Throughout the novel, Ishiguro depicts several situations in which Kathy as an individual being still asks herself who she is. Even Though she gives the reader a description of herself right in the beginning of her story “My name is Kathy H. I’m thirty-one years old, and I’ve been a carer now for over eleven years” (Ishiguro 2), she still struggles to understand the world around herself. The way Ishiguro depicts these clones in his book has many parallels with Giorgio Agamben’s concept of the homo sacer. As already mentioned the homo sacer is a subject “who may be killed and yet not sacrificed, and whose essential function in modern politics we intend to assert” (Agamen 8). According to Agamben described in his work Homo Sacer: Sovereign Power and Bare Life, we as human beings as subjects are the embodiment of the homo sacer. Reflecting upon the depiction of the subjects in Ishiguro’s novel makes this idea more comprehensible. Just like the homo sacer, Kathy and her fellow clones at some time of their life have to donate their organs and die, and therefore are be killed without anyone in society disapproving. In addition to that, the clones are exiled from society living in Hailsham and without knowledge of purpose in it. They are being reduced to their bare life, only their physical and biological integrity are being paid attention to. The point of not being sacrificed applies in this case as well. The term sacred is ambiguous because, on the one hand, it means to be protected because it is religious, but in regard to Agamen and the characters in the book, it refers to being outside of society. It is not only the pure definition that applies to the characters of Ishiguro’s story but the origins of the state which allows for this kind of situation.
According to Agamben, the “biopolitical paradigm is responsible for some of the worst atrocities of the twentieth century” (Finlayson 98). In simple words, Kathy reveals memories that gradually form the image of a state-sponsored cruel project, the image of a society that has at some point decided that not everyone has the same right of self-determination. The Hailsham students are educated to accept the fateful decisions of the higher powers. The children of Hailsham are anonymously created clones created to donate their organs as adults. Society regards them as property and ultimately lawless human material, as Jennings states “Ishiguro reminds us of the terrible cost of dehumanization and oppression that all of us, not only those who are oppressed, must pay” (19). The domination of the sovereign over the bare life, the so-called biopolitics, play a central role in Kathy’s life. Thus, under the conditions of biopolitics, the arenas of the political are not limited to the places of institutionalized politics in parliaments, governments or in the political public. Rather, biopolitics takes place in medical practices, at work, and in the most intimate decisions and desires about sexual partners and practices. This case is carefully examined in Kathy’s story, the impact of biopolitics is seen in every aspect of her life. As Kathy states “Here was the world, requiring students to donate” (Ishiguro 240), Biopolitics is always directed not primarily at legal subjects, but at humans as living beings; not to a constitutive people, but to a population. Conversely, life also transforms under biopolitical conditions. The students of Hailsham did not only have to follow the rules of politics but rules that are set in every sphere of their life. Life is no longer the presupposition of politics, as in Greek antiquity, which had distinguished between mere life ‘zoe’ and political existence ‘bios’. In Foucault’s words:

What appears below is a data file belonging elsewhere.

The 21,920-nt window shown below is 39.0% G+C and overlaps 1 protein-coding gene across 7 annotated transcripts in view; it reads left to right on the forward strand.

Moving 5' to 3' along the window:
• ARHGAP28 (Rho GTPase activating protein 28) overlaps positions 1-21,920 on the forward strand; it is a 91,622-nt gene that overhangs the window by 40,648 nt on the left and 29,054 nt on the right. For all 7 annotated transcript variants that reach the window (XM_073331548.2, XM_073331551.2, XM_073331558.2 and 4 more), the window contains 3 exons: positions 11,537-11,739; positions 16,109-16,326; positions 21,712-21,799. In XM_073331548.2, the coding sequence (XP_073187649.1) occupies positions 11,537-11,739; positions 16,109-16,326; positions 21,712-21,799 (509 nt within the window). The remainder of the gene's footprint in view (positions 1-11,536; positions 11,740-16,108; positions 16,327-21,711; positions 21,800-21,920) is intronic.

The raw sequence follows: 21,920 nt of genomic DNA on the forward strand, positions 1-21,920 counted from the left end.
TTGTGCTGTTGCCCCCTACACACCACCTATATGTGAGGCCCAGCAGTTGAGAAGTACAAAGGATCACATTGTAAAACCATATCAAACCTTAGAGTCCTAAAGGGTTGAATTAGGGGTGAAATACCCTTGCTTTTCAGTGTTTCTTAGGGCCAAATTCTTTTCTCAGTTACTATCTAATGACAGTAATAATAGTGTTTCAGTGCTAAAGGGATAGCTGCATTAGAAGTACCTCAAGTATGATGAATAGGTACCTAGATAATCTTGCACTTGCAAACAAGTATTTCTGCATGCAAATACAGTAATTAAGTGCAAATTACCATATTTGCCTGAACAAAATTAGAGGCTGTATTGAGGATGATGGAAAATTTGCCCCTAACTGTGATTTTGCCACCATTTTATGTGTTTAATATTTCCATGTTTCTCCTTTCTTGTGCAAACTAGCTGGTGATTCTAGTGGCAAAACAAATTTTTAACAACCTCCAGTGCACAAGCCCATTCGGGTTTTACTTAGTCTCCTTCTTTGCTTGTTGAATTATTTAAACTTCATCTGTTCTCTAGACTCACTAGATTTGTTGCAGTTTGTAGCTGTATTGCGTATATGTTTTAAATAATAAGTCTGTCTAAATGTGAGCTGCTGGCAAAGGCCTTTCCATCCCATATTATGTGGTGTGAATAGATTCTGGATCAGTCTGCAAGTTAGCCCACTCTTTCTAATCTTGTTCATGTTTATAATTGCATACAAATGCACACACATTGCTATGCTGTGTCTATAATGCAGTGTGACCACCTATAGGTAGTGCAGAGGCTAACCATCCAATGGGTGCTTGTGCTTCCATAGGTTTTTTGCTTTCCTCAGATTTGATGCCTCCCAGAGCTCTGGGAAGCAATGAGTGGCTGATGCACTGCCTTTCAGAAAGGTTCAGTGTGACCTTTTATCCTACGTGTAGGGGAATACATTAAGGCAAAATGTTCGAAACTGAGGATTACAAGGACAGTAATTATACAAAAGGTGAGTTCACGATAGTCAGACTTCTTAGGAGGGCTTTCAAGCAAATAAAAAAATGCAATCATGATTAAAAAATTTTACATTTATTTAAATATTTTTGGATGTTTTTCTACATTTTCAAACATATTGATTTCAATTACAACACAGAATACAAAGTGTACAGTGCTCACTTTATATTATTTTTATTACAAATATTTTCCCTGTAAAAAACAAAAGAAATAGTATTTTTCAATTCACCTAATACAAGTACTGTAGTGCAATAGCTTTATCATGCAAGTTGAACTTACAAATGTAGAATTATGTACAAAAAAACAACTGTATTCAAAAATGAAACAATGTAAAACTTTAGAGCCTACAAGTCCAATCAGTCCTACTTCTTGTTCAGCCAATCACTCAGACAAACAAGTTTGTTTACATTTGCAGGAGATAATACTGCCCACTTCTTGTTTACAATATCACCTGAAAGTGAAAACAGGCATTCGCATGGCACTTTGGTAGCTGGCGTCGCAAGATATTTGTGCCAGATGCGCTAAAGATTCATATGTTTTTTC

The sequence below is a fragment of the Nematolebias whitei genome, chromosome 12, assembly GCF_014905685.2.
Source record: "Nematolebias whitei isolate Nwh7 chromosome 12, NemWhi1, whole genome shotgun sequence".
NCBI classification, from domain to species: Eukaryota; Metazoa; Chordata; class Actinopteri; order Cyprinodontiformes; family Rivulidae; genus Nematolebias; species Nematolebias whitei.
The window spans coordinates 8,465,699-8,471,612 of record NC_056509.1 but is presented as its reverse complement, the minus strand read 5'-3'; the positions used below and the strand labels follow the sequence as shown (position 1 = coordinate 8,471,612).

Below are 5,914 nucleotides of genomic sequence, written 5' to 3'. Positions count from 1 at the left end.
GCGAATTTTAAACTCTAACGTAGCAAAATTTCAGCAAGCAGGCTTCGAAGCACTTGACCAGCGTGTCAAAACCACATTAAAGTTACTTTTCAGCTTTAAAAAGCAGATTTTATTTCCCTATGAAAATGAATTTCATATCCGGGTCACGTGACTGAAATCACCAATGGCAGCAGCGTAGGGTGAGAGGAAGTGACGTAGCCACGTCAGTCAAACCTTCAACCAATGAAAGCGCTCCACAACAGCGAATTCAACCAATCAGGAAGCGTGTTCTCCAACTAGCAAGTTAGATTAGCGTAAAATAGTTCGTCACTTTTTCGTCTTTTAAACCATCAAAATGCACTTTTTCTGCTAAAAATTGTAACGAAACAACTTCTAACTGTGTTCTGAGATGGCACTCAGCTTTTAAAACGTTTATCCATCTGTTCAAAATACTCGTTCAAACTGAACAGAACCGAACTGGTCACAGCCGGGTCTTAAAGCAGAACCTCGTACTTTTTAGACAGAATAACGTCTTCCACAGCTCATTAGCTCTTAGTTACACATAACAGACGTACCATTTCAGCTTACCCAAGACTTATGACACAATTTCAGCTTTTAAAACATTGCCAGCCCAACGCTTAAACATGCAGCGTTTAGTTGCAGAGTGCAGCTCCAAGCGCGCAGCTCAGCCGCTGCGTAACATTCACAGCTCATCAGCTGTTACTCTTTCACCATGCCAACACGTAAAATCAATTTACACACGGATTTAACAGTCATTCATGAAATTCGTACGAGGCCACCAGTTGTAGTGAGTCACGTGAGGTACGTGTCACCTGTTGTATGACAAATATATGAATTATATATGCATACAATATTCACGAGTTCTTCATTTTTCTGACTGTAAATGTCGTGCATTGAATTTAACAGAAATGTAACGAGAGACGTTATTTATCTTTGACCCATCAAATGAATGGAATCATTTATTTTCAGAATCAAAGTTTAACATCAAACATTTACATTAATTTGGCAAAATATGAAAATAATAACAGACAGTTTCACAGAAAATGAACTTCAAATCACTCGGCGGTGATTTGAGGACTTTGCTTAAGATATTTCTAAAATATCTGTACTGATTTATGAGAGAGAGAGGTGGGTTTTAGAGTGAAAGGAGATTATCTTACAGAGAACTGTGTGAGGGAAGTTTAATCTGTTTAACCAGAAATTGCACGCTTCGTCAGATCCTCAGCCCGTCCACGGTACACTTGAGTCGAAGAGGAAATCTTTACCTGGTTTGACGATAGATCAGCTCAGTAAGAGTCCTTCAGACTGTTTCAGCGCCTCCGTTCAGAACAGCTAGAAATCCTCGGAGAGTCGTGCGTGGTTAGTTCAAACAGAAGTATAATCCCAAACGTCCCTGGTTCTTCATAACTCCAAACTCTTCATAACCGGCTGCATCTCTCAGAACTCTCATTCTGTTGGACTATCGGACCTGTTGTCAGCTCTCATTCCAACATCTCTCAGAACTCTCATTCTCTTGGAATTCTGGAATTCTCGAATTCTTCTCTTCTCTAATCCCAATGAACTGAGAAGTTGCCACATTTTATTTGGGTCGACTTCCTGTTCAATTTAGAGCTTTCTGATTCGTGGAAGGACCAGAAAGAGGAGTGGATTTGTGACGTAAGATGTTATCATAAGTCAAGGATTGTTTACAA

“biological existence was reflected in political existence … Power would no longer be dealing simply with legal subjects over whom the ultimate dominion was death, but with living beings, and the mastery it would be able to exercise over them would have to be applied at the level of life itself; it was the taking charge of life, more than the threat of death, that gave power its access even to the body” (142-143).
Life itself becomes a political problem. Storrow points out that “Ishiguro makes use of these perspectives to imagine a governmental program wherein human clones are created, husbanded, and killed for the use of their vital organs in medical treatment” (267). Therefore you can say that Kathy can be seen as an embodiment of the homo sacer under the power of biopolitics and actually can be seen as a reflection of the world we live in.
Never Let Me Go examines the question of humanity and the subject making ourselves ask once more who we really are. Taking into account the concept of the homo sacer by Giorgio Agamben and the circumstances of biopolitics you can say that these ideas reflect and give an answer to this question. The example of Kathy, a living being who is destined to live a predetermined life as a clone who has to give her organs away, might sound a bit dystopian and futuristic. But as Ishiguro expressed his concerns in a 2016 interview with the Guardian saying that “we are on the brink of all kinds of discoveries that will completely alter the way we run our lives”, he already is foreshadowing our future in his novel. Ishiguro might not give us a concrete answer to the question of who we are, but regarding Agamben’s definition of the subject in our present time, we can take Ishiguro’s novel as a reminder that we maybe will never find the answer to this question. Observing our own lives can make us aware of things that are going wrong in our society and give us an opportunity to change these.